I offer as proof the Losmandy GM8, which is a much more involved product made in the USA of machined aluminum. The non-goto versions sold for only $300 or so more than a Tristand, and I never heard anyone criticize Hollywood General Machining's workmanship (nor seen anything to criticize in person).

 

If part of the appeal of these devices is Old World Craftsmanship, cool--but please let's be honest about it.

 

Just my opinion. flowerred.gif


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#20 Radiowaver

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Posted 23 January 2021 - 09:57 PM

I'm taking Sandy's advice, get my name on a vendors waiting list and sit back and relax. If I need something to worry about, Covid19 will do the trick.

Stay safe my friends.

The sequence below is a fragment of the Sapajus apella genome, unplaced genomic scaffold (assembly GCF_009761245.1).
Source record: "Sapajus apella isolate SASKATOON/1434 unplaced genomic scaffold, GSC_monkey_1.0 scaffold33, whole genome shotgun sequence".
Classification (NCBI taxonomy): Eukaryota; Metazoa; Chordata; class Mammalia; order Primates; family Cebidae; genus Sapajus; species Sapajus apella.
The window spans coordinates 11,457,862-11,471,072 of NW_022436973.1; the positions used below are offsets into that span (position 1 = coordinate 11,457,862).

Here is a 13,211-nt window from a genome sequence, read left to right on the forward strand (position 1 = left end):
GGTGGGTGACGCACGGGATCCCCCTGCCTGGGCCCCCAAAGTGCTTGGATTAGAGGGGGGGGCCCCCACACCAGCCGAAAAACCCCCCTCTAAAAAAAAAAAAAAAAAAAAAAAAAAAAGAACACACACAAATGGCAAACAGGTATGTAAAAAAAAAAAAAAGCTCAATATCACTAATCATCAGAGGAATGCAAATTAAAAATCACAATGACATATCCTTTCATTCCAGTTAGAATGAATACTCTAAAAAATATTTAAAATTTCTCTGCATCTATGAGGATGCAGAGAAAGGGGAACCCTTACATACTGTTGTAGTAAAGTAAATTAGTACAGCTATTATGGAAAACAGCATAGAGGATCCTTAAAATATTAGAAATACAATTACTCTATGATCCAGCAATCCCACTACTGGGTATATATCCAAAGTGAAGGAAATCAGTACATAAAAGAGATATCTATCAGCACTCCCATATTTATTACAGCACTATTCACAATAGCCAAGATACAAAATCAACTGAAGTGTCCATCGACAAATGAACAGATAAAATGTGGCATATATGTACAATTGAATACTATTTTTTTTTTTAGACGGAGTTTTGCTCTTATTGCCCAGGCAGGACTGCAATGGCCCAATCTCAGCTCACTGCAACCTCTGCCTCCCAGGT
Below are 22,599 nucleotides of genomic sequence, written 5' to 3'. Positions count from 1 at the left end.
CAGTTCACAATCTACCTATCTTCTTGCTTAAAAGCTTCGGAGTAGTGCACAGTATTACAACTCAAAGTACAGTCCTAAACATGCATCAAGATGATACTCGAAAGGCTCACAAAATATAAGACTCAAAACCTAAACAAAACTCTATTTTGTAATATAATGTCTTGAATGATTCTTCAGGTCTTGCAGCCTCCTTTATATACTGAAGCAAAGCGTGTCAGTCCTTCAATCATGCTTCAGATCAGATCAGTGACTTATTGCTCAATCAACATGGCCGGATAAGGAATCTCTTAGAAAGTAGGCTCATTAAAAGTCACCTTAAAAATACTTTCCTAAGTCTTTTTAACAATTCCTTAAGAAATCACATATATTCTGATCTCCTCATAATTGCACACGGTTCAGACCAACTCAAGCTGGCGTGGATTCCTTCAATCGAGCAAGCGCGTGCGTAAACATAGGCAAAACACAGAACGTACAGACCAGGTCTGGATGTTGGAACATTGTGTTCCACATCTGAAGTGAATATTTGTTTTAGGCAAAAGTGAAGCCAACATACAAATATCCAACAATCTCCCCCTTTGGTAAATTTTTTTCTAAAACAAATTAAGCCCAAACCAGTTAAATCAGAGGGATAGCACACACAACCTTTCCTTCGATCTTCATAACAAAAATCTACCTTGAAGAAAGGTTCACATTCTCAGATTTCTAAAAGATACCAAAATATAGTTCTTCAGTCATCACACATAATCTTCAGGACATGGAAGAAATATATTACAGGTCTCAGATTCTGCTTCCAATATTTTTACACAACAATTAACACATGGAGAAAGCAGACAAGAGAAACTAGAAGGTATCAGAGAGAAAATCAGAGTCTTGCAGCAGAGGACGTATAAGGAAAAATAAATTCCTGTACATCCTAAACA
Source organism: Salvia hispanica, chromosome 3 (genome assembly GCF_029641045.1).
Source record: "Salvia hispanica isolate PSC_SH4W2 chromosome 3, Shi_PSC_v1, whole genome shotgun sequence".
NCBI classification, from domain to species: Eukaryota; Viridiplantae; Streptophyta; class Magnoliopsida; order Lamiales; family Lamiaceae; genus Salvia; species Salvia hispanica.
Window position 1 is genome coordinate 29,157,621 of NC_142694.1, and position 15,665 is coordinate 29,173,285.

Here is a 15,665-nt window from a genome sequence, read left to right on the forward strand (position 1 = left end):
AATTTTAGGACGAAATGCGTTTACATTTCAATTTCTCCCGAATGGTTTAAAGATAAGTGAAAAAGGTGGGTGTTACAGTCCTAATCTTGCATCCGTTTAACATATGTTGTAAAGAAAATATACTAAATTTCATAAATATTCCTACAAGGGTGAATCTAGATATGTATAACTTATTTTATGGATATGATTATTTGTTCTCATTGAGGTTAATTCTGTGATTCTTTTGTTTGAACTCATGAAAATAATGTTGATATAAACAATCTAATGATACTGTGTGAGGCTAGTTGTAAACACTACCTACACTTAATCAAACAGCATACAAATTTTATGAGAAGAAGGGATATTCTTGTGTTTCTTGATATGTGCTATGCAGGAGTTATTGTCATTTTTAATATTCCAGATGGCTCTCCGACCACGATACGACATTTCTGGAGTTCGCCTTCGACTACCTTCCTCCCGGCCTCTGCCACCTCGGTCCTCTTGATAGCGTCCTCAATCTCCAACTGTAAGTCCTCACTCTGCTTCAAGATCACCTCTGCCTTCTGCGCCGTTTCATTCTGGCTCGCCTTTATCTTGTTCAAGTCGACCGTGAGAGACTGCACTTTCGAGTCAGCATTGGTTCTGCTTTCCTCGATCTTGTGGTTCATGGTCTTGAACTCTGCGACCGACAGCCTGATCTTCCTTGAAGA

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#21 SandyHouTex

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Posted 23 January 2021 - 09:58 PM

With all due respect to Jim, who seems like a nice guy, but that's ridiculous. Drill press?!?! It's insanely cheaper to make most parts, even in small batches, on CNC mills & lathes. Modern CAD/CAM makes programming far easier & better, and the machines will outperform any human machinist that ever lived (including my father, whose mid-60s Machinery's Handbook I inherited years ago) in part-to-part consistency, speed, and probably even absolute accuracy.